• Vikram Khurana, MD, PhD, Chief of the Movement Disorders Division at Brigham and Women’s Hospital and Assistant Professor of Neurology at Harvard Medical School, is using patient stem cells to model and observe the misfolded forms of alpha-synuclein, a protein that becomes toxic in Parkinson’s patients, with the goal of developing patient-specific therapies.

 

  • Vijay G. Sankaran, MD, PhD, Assistant Professor of Pediatrics at Boston Children’s Hospital, uses human genetics to better understand hematopoiesis and how it goes awry in human disease. In particular, he seeks to gain molecular insight into how hematopoiesis varies in humans both in health and disease, and to develop improved therapies for a variety of blood disorders.

 

  • Kevin C. Wang, MD, PhD, Assistant Professor of Dermatology at Stanford University School of Medicine, focuses on how various dynamic epigenetic changes in chromatin structure impact gene expression during stem cell pluripotency, cellular differentiation, and reprogramming, and how novel growth factors participate in this process. His long-term goal is to translate the understanding of these complex mechanisms to study and treat human diseases.

 

The 2018 NYSCF – Robertson Neuroscience Investigators:

 

  • Dmitriy Aronov, PhD, Assistant Professor of Neuroscience at Columbia University, is seeking to overcome the major challenges to hippocampal research by using a unique model system: the black-capped chickadee. He aims to study food-caching in chickadees – a process of hiding thousands of food items in scattered, hidden locations, and finding them up to a month later – to obtain general insight into how neural networks store and recall episodic memories in other animals, including humans.

 

  • Elaine Y. Hsiao, PhD, Assistant Professor in the Department of Integrative Biology & Physiology at University of California, Los Angeles, is studying the gut microbiota, examining the microbiome as an interface between gene-environment interactions in neurological diseases. She aims to dissect biological circuits for communication between the gut microbiota and nervous system toward understanding fundamental biological pathways that influence brain and behavior.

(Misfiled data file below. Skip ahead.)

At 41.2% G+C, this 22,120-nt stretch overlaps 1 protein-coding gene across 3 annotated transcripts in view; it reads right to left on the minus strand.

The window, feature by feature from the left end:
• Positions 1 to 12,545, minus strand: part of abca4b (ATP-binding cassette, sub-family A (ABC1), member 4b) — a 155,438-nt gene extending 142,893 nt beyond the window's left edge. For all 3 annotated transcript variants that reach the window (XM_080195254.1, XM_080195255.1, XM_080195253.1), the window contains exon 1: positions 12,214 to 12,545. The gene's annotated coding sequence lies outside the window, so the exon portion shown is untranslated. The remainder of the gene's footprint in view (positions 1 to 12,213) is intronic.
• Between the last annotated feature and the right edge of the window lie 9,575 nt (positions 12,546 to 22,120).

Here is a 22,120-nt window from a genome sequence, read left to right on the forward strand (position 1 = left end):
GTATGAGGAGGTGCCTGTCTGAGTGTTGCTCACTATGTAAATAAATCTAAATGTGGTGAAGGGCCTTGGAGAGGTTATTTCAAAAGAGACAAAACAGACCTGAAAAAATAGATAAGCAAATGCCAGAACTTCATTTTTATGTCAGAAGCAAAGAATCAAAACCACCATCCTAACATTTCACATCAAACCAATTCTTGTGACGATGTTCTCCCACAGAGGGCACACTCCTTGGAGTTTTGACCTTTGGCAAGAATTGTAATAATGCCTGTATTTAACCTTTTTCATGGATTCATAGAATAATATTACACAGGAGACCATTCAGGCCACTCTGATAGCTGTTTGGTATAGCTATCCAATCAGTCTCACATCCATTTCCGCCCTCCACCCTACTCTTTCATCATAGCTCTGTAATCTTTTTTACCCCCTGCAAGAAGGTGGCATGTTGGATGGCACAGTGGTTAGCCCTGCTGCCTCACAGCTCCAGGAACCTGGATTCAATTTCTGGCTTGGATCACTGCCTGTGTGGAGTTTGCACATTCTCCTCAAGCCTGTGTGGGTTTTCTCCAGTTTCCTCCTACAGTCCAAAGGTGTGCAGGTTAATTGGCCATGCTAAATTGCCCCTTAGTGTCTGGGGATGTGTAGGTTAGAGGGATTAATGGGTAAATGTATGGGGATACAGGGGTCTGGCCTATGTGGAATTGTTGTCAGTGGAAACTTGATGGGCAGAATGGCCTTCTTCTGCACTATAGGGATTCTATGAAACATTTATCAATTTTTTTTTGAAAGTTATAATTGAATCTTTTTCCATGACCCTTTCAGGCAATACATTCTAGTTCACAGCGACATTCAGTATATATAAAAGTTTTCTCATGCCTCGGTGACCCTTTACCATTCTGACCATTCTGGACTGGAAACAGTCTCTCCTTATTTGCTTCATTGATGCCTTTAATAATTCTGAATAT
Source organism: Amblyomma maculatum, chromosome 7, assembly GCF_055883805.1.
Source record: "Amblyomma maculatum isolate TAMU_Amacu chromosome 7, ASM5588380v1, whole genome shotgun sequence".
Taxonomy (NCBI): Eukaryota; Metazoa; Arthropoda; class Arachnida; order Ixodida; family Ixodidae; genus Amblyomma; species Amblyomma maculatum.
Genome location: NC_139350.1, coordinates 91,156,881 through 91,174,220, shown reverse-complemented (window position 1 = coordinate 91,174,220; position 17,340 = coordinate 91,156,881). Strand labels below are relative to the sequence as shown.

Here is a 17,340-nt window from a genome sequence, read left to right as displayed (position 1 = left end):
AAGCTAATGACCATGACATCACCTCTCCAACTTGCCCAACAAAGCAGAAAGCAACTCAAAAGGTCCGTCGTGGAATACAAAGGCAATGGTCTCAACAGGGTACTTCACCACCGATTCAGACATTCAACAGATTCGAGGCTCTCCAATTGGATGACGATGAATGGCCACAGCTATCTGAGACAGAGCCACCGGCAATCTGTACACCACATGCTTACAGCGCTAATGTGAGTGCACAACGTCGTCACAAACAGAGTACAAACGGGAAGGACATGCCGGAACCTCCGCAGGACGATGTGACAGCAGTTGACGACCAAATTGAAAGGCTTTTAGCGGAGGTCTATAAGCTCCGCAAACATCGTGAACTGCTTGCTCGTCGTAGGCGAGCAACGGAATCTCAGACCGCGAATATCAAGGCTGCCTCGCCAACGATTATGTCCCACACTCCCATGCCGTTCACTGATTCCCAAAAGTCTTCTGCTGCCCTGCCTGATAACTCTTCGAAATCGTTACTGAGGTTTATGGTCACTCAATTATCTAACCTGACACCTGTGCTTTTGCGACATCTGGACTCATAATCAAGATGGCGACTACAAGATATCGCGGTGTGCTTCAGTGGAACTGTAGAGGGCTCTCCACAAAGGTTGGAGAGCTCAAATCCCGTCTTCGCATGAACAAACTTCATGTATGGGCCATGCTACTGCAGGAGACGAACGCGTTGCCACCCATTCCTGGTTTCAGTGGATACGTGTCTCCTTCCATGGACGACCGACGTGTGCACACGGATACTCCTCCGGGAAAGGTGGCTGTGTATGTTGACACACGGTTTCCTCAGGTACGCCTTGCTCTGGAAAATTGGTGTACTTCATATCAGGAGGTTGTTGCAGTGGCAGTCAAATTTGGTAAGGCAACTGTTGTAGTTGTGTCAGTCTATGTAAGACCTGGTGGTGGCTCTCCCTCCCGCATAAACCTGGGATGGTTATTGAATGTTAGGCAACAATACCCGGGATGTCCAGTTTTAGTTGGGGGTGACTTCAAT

• Carolyn (Lindy) McBride, PhD, Assistant Professor in the Department of Ecology and Evolutionary Biology at Princeton University, studies the recognition of human odor by disease vector mosquitos and, more generally, how olfactory systems have evolved to process biologically relevant odor blends. This work will inform efforts to curb the spread of mosquito-borne disease, such as dengue, Zika, chikungunya, and yellow fever.

 

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About The New York Stem Cell Foundation Research Institute

The New York Stem Cell Foundation (NYSCF) Research Institute is an independent organization accelerating cures and better treatments for patients through stem cell research. The NYSCF global community includes over 140 researchers at leading institutions worldwide, including the NYSCF – Druckenmiller Fellows, the NYSCF – Robertson Investigators, the NYSCF – Robertson Stem Cell Prize Recipients, and NYSCF Research Institute scientists and engineers. The NYSCF Research Institute employs over 45 researchers in New York, and is an acknowledged world leader in stem cell research and in developing pioneering stem cell technologies, including the NYSCF Global Stem Cell ArrayTM. NYSCF focuses on translational research in a model designed to overcome the barriers that slow discovery and replace silos with collaboration. For more information, visit www.nyscf.org